Like many people, I assume, I first came across Robert Poley in Charles Nicholl’s seminal reconstruction of Christopher Marlowe’s murder, The Reckoning. I had become aware of Marlow’s clandestine activities much earlier during my ‘A’ Level studies – in Garrett Mattingly’s wonderful The Defeat of the Spanish Armada. That’s almost certainly where I learned about how Marlowe was awarded his degree despite his suspiciously regular and lengthy absences from Corpus Christi College, Cambridge, at any rate. Soon after reading The Reckoning, I tracked down copies (online) of Marlowe’s post-mortem both in Latin and English and found myself ‘hooked’ by the perplexing presence of three men who would appear to have been rivals if not outright enemies, all working for different masters with markedly divergent agendas, who nevertheless gathered together in Mistress Bull’s house in Deptford on the fatal day. Although it was Ingram Frizer who delivered the deadly blow, the bland explanation that it was the result of a drunken brawl persuaded me a good deal less than it apparently persuaded Sir William Danby, Queen’s Crowner (Coroner to the Royal Household). Danby was despatched to oversee the post mortem process because Marlowe’s death had fallen within the verge (within 12 miles of the Queen’s person); an unusual occurrence, when one considers how many deaths occurred within 12 miles of her whether she was at Whitehall, Richmond or (as in this case) Greenwich; almost none of which caused Danby to be despatched. Perhaps suggesting that there were powerful people involved in Marlowe’s case who wanted the matter closed with assurance with no fuss. And of the three men directly involved, Poley was by far the most powerful and interesting. It had been Poley, indeed, whose undercover involvement with the Babington Plot brought down Mary, Queen of Scots. He featured in my Thomas Musgrave stories of murder mysteries (The Master of Defence 6-book series) but I always felt he was too ‘large’ a character to play second fiddle to Tom. Would he not, I speculated, be the perfect man to do just the same to the troublesome Earl of Essex as he did to Thomas Babington? And so the ‘Intelligencer’ series was born, though Poley will soon become Intelligencer to the new King rather than to the old Queen, of course.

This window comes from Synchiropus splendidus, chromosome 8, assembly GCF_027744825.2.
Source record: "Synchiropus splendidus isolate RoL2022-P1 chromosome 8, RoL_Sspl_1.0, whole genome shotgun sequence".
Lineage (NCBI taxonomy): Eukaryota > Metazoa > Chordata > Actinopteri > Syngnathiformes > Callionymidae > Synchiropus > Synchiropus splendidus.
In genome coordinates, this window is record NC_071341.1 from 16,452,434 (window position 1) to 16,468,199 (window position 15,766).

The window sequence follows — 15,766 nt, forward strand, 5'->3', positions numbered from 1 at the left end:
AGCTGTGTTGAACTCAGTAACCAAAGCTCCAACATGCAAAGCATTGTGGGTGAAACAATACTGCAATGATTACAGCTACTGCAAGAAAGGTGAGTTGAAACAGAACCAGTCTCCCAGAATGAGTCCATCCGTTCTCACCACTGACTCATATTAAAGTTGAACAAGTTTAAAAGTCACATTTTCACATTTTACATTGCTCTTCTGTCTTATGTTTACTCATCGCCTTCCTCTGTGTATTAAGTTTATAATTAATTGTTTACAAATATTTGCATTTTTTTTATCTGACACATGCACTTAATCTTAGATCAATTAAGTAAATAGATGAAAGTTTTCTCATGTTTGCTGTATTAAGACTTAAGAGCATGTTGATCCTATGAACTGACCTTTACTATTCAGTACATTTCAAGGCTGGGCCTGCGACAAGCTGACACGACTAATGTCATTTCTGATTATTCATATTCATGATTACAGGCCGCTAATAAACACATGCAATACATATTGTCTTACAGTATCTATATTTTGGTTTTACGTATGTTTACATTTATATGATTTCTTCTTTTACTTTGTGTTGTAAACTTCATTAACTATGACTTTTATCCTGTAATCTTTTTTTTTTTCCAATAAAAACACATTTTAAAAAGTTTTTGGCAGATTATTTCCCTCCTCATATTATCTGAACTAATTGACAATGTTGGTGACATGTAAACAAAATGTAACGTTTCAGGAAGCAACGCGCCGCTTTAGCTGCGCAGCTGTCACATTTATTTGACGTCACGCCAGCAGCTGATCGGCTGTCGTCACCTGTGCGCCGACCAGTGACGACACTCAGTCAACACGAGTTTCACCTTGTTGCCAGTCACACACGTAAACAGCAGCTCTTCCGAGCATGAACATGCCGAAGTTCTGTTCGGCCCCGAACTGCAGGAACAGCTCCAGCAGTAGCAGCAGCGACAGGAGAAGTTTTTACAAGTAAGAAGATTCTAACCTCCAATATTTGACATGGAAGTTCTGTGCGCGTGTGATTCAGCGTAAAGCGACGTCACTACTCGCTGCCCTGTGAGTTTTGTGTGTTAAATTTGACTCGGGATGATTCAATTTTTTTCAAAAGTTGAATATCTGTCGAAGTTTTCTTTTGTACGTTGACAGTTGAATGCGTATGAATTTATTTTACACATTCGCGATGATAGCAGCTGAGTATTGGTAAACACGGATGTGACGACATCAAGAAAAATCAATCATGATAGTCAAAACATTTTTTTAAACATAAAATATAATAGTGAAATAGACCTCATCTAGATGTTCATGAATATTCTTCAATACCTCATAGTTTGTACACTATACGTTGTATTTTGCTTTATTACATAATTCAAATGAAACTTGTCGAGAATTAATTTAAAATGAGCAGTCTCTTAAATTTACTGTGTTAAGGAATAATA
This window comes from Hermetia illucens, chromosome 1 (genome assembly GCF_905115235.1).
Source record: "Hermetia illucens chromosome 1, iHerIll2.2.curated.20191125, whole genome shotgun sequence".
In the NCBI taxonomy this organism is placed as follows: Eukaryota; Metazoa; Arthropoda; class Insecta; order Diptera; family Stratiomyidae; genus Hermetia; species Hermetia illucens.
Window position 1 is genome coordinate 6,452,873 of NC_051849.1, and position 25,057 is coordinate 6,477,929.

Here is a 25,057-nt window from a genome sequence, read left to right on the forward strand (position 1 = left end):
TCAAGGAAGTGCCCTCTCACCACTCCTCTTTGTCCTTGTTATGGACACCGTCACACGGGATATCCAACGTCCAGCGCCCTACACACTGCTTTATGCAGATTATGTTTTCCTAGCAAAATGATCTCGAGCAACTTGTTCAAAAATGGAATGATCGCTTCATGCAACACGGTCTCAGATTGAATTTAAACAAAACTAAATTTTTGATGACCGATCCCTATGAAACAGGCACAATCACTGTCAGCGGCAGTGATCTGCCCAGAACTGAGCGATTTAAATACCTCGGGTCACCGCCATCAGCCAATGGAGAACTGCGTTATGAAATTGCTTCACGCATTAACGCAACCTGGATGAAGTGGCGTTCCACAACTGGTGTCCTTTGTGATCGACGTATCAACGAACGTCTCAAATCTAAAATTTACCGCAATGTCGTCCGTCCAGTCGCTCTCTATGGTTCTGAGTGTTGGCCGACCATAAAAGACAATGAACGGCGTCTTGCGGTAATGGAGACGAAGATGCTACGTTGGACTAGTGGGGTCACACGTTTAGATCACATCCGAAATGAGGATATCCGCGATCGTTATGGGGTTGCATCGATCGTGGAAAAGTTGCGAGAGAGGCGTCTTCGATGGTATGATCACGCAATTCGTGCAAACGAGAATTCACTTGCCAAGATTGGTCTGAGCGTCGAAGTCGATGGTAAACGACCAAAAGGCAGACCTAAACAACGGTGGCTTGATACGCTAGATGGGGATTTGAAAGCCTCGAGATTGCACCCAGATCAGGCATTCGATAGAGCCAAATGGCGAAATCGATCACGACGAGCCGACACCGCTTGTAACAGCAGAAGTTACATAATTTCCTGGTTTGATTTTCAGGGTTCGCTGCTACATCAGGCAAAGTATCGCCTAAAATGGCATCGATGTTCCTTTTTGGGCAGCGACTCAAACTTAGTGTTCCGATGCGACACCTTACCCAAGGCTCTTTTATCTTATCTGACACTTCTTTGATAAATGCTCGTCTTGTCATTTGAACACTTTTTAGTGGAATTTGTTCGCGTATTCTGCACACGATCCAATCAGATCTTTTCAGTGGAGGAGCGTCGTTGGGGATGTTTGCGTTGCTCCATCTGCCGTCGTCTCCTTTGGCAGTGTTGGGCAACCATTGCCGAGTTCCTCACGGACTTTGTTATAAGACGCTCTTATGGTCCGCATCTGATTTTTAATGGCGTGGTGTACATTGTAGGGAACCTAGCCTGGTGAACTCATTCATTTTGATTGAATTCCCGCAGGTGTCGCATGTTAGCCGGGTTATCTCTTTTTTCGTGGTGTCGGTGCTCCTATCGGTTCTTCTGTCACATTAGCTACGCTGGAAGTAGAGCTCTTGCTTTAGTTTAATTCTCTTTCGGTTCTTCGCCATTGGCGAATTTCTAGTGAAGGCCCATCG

From the streets of London to the gory executions, your writing is filled with colourful detail. How do you go about researching your novels?